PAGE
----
Whether the government does anything in relation to rents is dependent on if there is a significant movement of tenants and others to put them under pressure. Those who are directly affected have most interest in opposing their own impoverishment. Trades unions have an interest, as well, because some of their members are tenants and the current wave of industrial action is the direct result of the cost-of-living crisis and a decade of austerity.
There are more than eight million tenants in the three rental sectors today. If organised, they could have a lot of clout. It was campaigning by the growing tenants’ unions and housing campaigns that forced the hand of the government in relation to section 21 evictions (even though ministers prevaricated). The key to building pressure today also lies in campaigning and growing the tenants movement. It is the job of the affiliated unions to pressure the Labour Party and Labour councils to take the side of tenants and put the government under pressure.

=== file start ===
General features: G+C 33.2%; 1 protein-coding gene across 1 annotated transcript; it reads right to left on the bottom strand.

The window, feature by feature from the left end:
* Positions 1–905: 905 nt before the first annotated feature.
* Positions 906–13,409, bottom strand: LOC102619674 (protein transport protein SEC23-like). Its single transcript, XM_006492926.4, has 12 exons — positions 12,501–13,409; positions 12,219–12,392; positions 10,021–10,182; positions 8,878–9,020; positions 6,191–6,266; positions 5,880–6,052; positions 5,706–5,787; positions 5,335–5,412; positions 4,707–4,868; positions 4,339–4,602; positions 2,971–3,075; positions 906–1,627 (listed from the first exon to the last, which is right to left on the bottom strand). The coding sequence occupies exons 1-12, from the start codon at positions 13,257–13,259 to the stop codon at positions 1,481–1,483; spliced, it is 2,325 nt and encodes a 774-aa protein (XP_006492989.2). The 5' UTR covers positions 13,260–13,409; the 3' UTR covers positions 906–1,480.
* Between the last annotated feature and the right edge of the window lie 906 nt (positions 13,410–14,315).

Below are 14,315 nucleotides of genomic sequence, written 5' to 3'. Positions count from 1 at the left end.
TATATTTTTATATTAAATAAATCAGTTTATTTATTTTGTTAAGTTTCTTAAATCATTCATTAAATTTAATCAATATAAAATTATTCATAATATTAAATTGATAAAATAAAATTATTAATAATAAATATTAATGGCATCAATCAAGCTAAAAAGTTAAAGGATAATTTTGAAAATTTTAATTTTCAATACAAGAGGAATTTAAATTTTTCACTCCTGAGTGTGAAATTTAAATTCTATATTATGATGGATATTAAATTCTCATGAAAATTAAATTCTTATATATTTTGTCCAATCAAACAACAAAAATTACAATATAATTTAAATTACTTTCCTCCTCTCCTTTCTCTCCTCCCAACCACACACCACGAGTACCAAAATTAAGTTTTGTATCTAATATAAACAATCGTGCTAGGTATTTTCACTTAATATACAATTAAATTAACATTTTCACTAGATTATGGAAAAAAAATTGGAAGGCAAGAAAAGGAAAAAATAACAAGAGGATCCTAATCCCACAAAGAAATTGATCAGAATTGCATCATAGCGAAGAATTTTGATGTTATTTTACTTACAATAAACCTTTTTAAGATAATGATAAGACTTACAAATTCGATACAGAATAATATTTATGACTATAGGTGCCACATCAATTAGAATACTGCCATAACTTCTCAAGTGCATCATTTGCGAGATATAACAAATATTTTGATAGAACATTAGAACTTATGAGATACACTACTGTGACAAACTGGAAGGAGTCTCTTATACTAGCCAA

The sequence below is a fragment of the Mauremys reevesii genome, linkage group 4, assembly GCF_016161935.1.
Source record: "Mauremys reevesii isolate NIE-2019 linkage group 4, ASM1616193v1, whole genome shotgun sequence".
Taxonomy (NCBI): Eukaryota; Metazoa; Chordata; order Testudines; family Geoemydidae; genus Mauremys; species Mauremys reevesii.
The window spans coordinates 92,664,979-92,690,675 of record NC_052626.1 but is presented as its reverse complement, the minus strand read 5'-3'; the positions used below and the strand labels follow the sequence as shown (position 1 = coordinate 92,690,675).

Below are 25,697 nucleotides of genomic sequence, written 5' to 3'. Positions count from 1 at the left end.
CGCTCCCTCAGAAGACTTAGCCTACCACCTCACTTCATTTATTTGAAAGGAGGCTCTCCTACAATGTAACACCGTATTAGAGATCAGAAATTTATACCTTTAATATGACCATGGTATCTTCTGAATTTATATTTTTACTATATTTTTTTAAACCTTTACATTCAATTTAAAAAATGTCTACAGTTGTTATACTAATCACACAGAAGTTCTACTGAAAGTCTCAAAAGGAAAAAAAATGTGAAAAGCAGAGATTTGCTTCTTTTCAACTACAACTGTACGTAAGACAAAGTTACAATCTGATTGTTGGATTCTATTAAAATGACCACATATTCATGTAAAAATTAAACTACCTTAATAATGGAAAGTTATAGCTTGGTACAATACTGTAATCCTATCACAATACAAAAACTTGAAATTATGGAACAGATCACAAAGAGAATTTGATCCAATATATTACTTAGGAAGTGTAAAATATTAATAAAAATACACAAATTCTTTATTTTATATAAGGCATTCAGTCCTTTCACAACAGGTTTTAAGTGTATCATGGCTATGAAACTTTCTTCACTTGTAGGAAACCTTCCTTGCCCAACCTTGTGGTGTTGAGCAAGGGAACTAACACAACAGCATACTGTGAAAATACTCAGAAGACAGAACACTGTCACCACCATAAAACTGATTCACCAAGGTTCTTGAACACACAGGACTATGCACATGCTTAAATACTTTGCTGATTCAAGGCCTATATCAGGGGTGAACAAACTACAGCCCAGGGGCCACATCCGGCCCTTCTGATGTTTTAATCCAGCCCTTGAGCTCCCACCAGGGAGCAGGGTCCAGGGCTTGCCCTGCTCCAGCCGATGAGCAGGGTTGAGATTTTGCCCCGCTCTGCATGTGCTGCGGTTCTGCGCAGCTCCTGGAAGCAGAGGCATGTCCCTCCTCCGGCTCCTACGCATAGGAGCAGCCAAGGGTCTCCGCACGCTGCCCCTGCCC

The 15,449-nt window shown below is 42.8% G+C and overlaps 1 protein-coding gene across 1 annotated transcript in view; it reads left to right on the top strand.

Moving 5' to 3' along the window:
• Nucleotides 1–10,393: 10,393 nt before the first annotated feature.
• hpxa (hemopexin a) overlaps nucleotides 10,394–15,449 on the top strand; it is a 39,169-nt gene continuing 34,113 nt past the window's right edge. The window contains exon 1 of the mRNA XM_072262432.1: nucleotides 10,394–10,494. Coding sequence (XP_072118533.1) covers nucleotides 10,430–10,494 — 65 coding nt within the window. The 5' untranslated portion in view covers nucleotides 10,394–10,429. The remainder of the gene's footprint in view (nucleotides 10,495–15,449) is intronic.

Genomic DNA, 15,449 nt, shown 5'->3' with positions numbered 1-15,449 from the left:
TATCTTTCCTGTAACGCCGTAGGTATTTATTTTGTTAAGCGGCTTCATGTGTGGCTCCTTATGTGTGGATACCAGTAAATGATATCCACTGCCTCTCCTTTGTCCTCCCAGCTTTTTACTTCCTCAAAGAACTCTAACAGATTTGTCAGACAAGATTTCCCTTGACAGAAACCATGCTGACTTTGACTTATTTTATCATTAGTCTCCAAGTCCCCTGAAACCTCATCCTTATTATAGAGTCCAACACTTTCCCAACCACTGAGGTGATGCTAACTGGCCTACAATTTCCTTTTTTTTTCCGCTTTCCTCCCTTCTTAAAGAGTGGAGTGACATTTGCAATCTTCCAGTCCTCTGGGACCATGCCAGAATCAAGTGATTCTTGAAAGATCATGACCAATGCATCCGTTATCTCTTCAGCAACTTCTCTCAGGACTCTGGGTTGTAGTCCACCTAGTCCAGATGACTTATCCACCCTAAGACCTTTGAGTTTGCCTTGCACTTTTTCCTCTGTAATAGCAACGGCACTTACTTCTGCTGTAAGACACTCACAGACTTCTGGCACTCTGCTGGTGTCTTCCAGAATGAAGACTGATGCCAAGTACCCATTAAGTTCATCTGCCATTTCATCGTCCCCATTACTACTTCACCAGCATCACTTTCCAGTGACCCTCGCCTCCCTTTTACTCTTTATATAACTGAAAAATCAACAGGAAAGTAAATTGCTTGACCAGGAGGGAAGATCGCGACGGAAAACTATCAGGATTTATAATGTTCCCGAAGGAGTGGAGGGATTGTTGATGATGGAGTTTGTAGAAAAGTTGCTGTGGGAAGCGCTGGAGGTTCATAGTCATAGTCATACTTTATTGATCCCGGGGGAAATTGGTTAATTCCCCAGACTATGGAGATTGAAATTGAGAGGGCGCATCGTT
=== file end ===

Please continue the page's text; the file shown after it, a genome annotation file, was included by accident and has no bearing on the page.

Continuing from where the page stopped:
A number of organisations such as the Greater Manchester Tenants Union, the Labour Homelessness Campaign, Defend Council Housing and Homes4All have responded positively to our proposal. If your organisation would like to help to campaign for a rent freeze, email us at [email protected] and check out our website.